In the middle of a crisis, West Hollywood Council member John Duran has been the calm voice the city needs. His daily updates on Facebook have quickly become the go-to for residents looking to navigate uncertain waters.
“I’m sitting at home,” said Duran. “I’m not a doctor or a nurse or a public heath officer, but I know how to write. I can’t do it in a tweet. I need to write mini-essays.”
Each morning, Duran updates citizens with a publicly accessible post. Each post starts with the Los Angeles County cases and death totals. As of Tuesday, those numbers were 536 and 7, respectively.
He then list updates, general information and recommendations for his readers. On Tuesday’s post he suggested that people stay home if they have mild symptoms in order to avoid exposing others and clogging the emergency rooms. When does he suggest going to the ER? “When you are having trouble walking around the apartment and can’t breathe — that’s when.”
“If I get a cough or a fever, I’m not going to the ER and demanding a test,” he said. “Why would I want to take up resources at Cedar’s when there are people struggling for ventilators?”
Duran understands that common sense updates are what people need in a desperate time. He lived through the AIDS crisis of the 1980s and 1990s and knows all to well what wading through the waters of an invisible disease can be like.
“We have to treat everybody as if they’re infected,” he said. “We are at the stage where we should assume everybody’s positive and act accordingly. That means social distancing. That means no kiss or no handshake. It means having to act differently. It means acting as if you have it and could spread it.”
This kind of basic, unfiltered information is what Duran professes people need right now. “I know historically going through AIDS that people are craving information so they can make informed decisions about risks and risk-taking. People want truth in a crisis and not spin.”
He is also looking ahead to the immediate and long-term impacts that COVID-19 might have on residents. He notes that many in West Hollywood leadership positions were around for the dark days of AIDS, including council member John Heilman and Mayor John D’Amico. “We have management in place that went through the last epidemic,” he said. “A lot of people who have been through this kind of thing before and know how to respond.”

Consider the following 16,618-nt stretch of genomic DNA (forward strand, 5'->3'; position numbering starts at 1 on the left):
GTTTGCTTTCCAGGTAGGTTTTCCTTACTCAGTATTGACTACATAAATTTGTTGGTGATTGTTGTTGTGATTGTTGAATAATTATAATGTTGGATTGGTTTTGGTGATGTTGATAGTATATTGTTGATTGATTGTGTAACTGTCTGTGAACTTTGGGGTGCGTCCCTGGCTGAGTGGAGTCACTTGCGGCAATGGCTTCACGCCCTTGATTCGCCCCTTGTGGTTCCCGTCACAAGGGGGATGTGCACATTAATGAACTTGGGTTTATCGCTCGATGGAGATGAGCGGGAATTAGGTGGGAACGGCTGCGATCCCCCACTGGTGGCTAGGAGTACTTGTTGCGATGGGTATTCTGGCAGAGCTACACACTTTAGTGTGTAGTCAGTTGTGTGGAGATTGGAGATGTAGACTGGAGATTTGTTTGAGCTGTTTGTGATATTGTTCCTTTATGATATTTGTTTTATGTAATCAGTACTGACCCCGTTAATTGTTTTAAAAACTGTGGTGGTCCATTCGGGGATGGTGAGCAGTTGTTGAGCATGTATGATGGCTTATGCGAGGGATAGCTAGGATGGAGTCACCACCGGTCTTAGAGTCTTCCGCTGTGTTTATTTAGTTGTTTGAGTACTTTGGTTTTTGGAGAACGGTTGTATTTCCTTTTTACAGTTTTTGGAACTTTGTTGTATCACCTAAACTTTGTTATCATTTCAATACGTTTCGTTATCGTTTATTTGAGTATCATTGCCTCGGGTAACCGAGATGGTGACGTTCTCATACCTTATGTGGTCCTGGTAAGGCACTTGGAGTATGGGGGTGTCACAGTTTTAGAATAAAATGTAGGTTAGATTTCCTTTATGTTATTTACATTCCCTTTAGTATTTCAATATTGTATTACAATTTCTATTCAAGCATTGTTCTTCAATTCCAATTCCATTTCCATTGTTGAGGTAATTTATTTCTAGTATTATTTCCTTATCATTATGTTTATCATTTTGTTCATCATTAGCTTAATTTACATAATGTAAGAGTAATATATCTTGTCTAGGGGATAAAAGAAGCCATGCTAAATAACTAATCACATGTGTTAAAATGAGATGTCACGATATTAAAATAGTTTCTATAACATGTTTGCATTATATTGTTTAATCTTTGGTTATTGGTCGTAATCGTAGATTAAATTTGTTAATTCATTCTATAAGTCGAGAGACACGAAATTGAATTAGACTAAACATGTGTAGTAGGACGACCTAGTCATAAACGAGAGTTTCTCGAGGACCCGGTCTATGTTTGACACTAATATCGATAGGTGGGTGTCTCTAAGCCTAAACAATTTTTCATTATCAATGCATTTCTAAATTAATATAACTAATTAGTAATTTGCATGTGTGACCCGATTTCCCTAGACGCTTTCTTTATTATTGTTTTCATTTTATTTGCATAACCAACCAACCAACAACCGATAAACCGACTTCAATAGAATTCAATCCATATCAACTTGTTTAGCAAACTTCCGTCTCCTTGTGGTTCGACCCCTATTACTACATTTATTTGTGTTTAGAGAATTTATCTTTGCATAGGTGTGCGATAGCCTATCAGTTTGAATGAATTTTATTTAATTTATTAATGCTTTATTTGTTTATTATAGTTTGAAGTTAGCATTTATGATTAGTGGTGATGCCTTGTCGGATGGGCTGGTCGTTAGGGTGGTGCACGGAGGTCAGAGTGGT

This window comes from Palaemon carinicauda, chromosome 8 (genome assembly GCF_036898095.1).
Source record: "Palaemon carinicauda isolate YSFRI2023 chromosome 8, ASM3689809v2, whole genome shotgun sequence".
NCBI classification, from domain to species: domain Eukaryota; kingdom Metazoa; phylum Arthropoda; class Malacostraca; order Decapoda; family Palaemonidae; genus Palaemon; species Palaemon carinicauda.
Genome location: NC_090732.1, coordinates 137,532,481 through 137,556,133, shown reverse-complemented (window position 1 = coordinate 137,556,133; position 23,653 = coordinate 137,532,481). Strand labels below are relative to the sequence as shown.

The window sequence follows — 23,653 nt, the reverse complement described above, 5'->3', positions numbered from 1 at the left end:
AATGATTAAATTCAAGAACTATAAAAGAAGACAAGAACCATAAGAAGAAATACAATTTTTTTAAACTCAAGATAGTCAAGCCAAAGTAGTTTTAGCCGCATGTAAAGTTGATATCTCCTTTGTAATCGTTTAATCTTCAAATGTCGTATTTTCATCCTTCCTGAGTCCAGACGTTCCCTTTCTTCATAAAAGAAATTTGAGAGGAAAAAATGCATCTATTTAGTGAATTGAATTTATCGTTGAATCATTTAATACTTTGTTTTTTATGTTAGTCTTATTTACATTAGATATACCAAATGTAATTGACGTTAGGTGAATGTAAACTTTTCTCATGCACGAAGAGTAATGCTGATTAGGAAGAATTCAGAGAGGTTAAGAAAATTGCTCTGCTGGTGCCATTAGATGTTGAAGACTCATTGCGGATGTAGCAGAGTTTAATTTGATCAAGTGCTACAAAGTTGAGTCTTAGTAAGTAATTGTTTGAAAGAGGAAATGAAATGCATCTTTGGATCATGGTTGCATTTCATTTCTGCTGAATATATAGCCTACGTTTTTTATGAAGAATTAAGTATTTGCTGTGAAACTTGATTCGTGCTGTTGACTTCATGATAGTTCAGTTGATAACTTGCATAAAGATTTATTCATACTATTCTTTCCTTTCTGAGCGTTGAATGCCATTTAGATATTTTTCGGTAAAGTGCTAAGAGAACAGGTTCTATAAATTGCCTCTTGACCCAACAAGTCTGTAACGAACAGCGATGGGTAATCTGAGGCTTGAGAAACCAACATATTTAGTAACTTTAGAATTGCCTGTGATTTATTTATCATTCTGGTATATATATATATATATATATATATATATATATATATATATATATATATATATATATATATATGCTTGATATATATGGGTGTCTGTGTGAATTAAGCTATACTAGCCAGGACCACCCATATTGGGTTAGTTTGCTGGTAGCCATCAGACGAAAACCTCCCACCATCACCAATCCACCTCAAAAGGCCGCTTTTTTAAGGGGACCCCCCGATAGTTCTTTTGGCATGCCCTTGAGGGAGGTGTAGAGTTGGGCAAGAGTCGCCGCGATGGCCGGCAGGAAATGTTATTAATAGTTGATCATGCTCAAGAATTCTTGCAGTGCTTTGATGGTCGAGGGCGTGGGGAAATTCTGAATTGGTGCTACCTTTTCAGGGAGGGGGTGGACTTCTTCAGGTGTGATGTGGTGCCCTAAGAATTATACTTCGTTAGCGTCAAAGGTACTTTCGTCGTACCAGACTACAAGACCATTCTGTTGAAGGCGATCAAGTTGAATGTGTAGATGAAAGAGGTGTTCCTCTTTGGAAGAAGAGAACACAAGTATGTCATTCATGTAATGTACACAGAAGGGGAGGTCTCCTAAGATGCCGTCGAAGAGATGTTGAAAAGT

This includes not only the impacts on health, but also the impacts on the city’s economy. “We have so many non-traditional workers, so many people in the service industry. We have so many people who are going to fall through the safety net, and we are focusing on them to make sure we have the main resources they need: food and shelter.”
“Anybody who lives in West Hollywood shouldn’t have to worry about food and shelter.”
In stark contrast to when Donald Trump was asked to address America’s fears by Peter Alexander, when the president chastised the reporter, Duran offered words of hope to this reporter when asked a similar question.
“We’ve been through this before. We’ve learned how to separate fear from fact. A cough and fever doesn’t mean we’re going to die. Eighty percent of people do get better. Just like when the doctor told me, ‘John, you’re HIV-positive,’ and I just got on it and took care of my health. The fact is more people are going to survive exposure than die from exposure.”
He also encouraged everyone to continue to practice safety guidelines and stay home.